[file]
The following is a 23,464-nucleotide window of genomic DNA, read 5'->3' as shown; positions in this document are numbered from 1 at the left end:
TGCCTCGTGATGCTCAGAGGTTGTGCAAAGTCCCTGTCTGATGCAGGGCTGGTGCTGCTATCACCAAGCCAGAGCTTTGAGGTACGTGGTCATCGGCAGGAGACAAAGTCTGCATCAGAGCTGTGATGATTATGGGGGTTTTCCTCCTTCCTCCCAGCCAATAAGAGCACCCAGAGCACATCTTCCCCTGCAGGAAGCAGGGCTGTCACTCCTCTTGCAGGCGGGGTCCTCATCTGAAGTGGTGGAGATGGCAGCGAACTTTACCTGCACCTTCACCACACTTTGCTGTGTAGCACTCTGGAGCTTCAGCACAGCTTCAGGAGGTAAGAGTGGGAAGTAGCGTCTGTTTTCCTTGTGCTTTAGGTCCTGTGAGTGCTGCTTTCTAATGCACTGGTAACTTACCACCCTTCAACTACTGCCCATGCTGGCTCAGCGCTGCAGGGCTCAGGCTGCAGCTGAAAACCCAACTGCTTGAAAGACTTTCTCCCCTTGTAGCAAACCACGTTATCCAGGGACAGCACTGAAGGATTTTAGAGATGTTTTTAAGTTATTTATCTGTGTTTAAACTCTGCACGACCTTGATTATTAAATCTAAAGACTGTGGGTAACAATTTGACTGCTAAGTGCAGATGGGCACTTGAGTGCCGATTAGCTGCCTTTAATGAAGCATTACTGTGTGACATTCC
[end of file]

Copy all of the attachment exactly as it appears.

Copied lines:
The following is a 23,464-nucleotide window of genomic DNA, read 5'->3' as shown; positions in this document are numbered from 1 at the left end:
TGCCTCGTGATGCTCAGAGGTTGTGCAAAGTCCCTGTCTGATGCAGGGCTGGTGCTGCTATCACCAAGCCAGAGCTTTGAGGTACGTGGTCATCGGCAGGAGACAAAGTCTGCATCAGAGCTGTGATGATTATGGGGGTTTTCCTCCTTCCTCCCAGCCAATAAGAGCACCCAGAGCACATCTTCCCCTGCAGGAAGCAGGGCTGTCACTCCTCTTGCAGGCGGGGTCCTCATCTGAAGTGGTGGAGATGGCAGCGAACTTTACCTGCACCTTCACCACACTTTGCTGTGTAGCACTCTGGAGCTTCAGCACAGCTTCAGGAGGTAAGAGTGGGAAGTAGCGTCTGTTTTCCTTGTGCTTTAGGTCCTGTGAGTGCTGCTTTCTAATGCACTGGTAACTTACCACCCTTCAACTACTGCCCATGCTGGCTCAGCGCTGCAGGGCTCAGGCTGCAGCTGAAAACCCAACTGCTTGAAAGACTTTCTCCCCTTGTAGCAAACCACGTTATCCAGGGACAGCACTGAAGGATTTTAGAGATGTTTTTAAGTTATTTATCTGTGTTTAAACTCTGCACGACCTTGATTATTAAATCTAAAGACTGTGGGTAACAATTTGACTGCTAAGTGCAGATGGGCACTTGAGTGCCGATTAGCTGCCTTTAATGAAGCATTACTGTGTGACATTCC